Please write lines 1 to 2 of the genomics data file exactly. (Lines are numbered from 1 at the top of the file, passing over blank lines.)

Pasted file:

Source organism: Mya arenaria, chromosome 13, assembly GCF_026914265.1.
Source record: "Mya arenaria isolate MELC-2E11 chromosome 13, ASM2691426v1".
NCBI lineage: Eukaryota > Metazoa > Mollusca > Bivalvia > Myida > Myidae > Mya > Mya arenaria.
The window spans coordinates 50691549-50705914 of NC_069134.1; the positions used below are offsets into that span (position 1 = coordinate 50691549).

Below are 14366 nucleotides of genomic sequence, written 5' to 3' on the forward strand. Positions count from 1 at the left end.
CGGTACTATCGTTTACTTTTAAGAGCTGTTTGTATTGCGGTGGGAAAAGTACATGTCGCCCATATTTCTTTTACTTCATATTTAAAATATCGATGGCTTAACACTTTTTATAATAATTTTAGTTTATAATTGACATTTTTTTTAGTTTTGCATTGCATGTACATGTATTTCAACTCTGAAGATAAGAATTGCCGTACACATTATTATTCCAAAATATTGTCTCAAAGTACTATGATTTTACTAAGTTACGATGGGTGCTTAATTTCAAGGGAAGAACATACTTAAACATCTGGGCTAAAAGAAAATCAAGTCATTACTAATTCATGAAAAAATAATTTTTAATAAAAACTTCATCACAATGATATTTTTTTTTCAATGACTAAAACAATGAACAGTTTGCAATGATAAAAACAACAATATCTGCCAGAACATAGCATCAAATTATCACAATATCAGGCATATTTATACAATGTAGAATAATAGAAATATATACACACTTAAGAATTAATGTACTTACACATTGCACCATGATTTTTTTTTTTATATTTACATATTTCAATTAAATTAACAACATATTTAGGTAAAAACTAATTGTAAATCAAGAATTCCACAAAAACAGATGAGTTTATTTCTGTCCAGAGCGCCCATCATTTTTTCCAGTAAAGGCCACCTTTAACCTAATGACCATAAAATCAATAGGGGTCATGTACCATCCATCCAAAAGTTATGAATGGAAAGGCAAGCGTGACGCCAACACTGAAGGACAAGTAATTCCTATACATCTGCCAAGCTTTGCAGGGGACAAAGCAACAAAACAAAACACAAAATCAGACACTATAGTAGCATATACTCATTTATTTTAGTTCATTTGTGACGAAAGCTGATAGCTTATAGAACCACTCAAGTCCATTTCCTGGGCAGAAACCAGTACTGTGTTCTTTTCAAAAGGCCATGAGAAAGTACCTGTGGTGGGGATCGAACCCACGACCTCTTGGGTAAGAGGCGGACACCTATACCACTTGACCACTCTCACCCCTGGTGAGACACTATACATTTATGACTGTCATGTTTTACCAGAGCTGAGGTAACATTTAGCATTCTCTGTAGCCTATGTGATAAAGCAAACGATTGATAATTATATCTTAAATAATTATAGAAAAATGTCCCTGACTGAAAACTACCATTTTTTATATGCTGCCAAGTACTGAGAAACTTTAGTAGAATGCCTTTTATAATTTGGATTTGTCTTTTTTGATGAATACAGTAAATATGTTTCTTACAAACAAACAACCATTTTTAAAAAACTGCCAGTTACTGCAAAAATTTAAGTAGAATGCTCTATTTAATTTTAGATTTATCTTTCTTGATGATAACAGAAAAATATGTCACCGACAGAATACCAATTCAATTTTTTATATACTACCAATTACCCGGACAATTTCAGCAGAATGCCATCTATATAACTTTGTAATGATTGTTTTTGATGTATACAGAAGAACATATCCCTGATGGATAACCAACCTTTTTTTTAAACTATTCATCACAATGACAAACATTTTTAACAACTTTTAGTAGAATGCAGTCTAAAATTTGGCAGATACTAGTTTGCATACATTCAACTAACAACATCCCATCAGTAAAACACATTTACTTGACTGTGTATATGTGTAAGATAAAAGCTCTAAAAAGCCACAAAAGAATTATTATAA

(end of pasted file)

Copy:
Source organism: Mya arenaria, chromosome 13, assembly GCF_026914265.1.
Source record: "Mya arenaria isolate MELC-2E11 chromosome 13, ASM2691426v1".